Chicago Cubs: The Heroes of Wrigley Series presents Aramis Ramirez

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CHICAGO, IL - AUGUST 25: Aramis Ramirez #16 of the Chicago Cubs hits a double during the eighth inning against the Atlanta Braves at Wrigley Field on August 25, 2011 in Chicago, Illinois. Ramirez was 2-4 and extended his hitting streak to 14 games. The Braves defeated the Cubs 8-3. (Photo by Brian Kersey/Getty Images)
CHICAGO, IL - AUGUST 25: Aramis Ramirez #16 of the Chicago Cubs hits a double during the eighth inning against the Atlanta Braves at Wrigley Field on August 25, 2011 in Chicago, Illinois. Ramirez was 2-4 and extended his hitting streak to 14 games. The Braves defeated the Cubs 8-3. (Photo by Brian Kersey/Getty Images) /
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(Photo by Jonathan Daniel/Getty Images)
(Photo by Jonathan Daniel/Getty Images) /

Chicago Cubs: Aramis Ramirez shows that Pittsburgh’s greatest mistake was Chicago’s great steal.

Ramirez enjoyed great success in his first season in Milwaukee.  He led the league with 50 doubles, adding an additional 27 home runs and 105 RBIs, once again cruising to a cool .300 batting average.  Perhaps most enigmatic of all that season, the aging Ramirez had the best defensive season of his career, finishing in the top five for the National League Gold Glove honors.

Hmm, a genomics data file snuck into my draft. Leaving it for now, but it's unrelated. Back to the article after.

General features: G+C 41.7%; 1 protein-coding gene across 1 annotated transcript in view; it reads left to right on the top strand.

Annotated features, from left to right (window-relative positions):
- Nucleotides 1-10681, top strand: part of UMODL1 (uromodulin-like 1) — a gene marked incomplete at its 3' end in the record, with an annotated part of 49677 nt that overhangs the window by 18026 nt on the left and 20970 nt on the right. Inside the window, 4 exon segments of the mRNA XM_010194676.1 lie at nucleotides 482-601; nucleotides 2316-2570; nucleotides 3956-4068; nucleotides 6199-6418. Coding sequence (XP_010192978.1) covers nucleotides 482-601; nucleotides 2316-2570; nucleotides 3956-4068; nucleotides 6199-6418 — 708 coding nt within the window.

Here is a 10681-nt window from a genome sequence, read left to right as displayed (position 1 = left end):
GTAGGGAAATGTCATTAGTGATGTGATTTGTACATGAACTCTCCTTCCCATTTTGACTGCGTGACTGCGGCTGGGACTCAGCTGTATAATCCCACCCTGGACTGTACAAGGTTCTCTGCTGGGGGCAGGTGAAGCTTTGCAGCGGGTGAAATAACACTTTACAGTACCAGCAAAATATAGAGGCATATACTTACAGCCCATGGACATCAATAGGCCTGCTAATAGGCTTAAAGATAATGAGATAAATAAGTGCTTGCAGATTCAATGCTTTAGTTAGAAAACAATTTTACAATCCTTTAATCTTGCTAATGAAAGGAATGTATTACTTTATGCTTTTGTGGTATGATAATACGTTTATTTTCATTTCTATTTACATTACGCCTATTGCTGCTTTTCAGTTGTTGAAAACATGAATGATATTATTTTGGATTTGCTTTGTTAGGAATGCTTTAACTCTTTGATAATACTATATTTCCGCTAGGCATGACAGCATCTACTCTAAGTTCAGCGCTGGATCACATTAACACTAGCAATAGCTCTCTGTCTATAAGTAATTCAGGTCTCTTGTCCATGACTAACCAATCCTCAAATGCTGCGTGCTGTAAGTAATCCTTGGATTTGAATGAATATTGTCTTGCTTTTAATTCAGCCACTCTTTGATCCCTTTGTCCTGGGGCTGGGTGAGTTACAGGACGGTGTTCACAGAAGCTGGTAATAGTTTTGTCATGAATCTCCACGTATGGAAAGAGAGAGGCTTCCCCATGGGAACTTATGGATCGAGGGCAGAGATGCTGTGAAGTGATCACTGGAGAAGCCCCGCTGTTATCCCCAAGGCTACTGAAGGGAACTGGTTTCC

By the time the 2013 season rolled around, it became quite clear that 16 years in the Majors rapidly began to take a toll on his body and was constantly side-tracked by various injuries, limiting him to only 92 games, hitting .283 with 12 home runs and 49 RBIs.

His injuries followed him and carried over into the 2014 season but still managed to be named a starter for the National League All-Star team before missing the majority of the second half.  Playing in only 131 games, he remained consistent with his bat, hitting .285 with 15 home runs and 66 RBIs.

Knowing the end was nigh, Ramirez announced during Spring Training he would be retiring after the season, making 2015 his last year.  While not the offensive threat he once was in his prime, his veteran presence was still warranted in a clubhouse.  After 81 games with the Brewers, Milwaukee traded Ramirez to the Pirates before the July trade deadline, fittingly ending his journey where it all began.

Ramirez ended his career with 386 home runs, 1,417 RBIs, and an accumulative batting average of .283.  Most of that damage was done as a member of the Chicago Cubs, where Ramirez enjoyed the peak seasons of his career.  He ranks among the top in many of the franchise’s all-time offensive categories, including 6th in home runs (239) and 12th in RBI (806).

Next. The Heroes of Wrigley presents Harry Caray. dark

Ramirez was a key part of the Cubs for nearly nine seasons.  He loved the city, remained loyal, fought through the pain and injury to play for us, and showed us time after time, what an exciting, clutch player he was during his tenure in Chicago.  He remains a fan-favorite to this day with fans still donning his No. 16 jersey at Wrigley Field, even after eight years since he last wore a Cub uniform.

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